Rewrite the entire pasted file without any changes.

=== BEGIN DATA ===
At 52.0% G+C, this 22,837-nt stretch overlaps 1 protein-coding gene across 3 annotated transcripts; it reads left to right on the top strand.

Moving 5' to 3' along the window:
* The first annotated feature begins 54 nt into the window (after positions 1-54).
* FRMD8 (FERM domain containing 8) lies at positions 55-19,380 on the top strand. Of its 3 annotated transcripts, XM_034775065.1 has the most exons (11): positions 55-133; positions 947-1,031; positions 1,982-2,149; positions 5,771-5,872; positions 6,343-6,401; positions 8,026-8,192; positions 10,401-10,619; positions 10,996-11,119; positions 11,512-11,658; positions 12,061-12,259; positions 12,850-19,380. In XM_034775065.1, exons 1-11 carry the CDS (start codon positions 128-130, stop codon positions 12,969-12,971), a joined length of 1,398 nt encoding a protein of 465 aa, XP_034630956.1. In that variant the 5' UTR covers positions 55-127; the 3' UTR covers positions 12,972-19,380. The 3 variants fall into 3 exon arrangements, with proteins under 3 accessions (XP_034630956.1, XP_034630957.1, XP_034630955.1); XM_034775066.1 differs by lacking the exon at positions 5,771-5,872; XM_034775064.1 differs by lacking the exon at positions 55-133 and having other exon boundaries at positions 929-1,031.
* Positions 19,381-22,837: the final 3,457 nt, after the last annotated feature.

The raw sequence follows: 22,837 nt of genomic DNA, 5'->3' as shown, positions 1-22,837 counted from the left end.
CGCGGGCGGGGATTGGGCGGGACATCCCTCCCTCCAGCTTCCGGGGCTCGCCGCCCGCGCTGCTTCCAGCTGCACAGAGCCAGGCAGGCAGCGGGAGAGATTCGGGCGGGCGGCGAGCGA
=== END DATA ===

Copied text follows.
At 52.0% G+C, this 22,837-nt stretch overlaps 1 protein-coding gene across 3 annotated transcripts; it reads left to right on the top strand.

Moving 5' to 3' along the window:
* The first annotated feature begins 54 nt into the window (after positions 1-54).
* FRMD8 (FERM domain containing 8) lies at positions 55-19,380 on the top strand. Of its 3 annotated transcripts, XM_034775065.1 has the most exons (11): positions 55-133; positions 947-1,031; positions 1,982-2,149; positions 5,771-5,872; positions 6,343-6,401; positions 8,026-8,192; positions 10,401-10,619; positions 10,996-11,119; positions 11,512-11,658; positions 12,061-12,259; positions 12,850-19,380. In XM_034775065.1, exons 1-11 carry the CDS (start codon positions 128-130, stop codon positions 12,969-12,971), a joined length of 1,398 nt encoding a protein of 465 aa, XP_034630956.1. In that variant the 5' UTR covers positions 55-127; the 3' UTR covers positions 12,972-19,380. The 3 variants fall into 3 exon arrangements, with proteins under 3 accessions (XP_034630956.1, XP_034630957.1, XP_034630955.1); XM_034775066.1 differs by lacking the exon at positions 5,771-5,872; XM_034775064.1 differs by lacking the exon at positions 55-133 and having other exon boundaries at positions 929-1,031.
* Positions 19,381-22,837: the final 3,457 nt, after the last annotated feature.

The raw sequence follows: 22,837 nt of genomic DNA, 5'->3' as shown, positions 1-22,837 counted from the left end.
CGCGGGCGGGGATTGGGCGGGACATCCCTCCCTCCAGCTTCCGGGGCTCGCCGCCCGCGCTGCTTCCAGCTGCACAGAGCCAGGCAGGCAGCGGGAGAGATTCGGGCGGGCGGCGAGCGA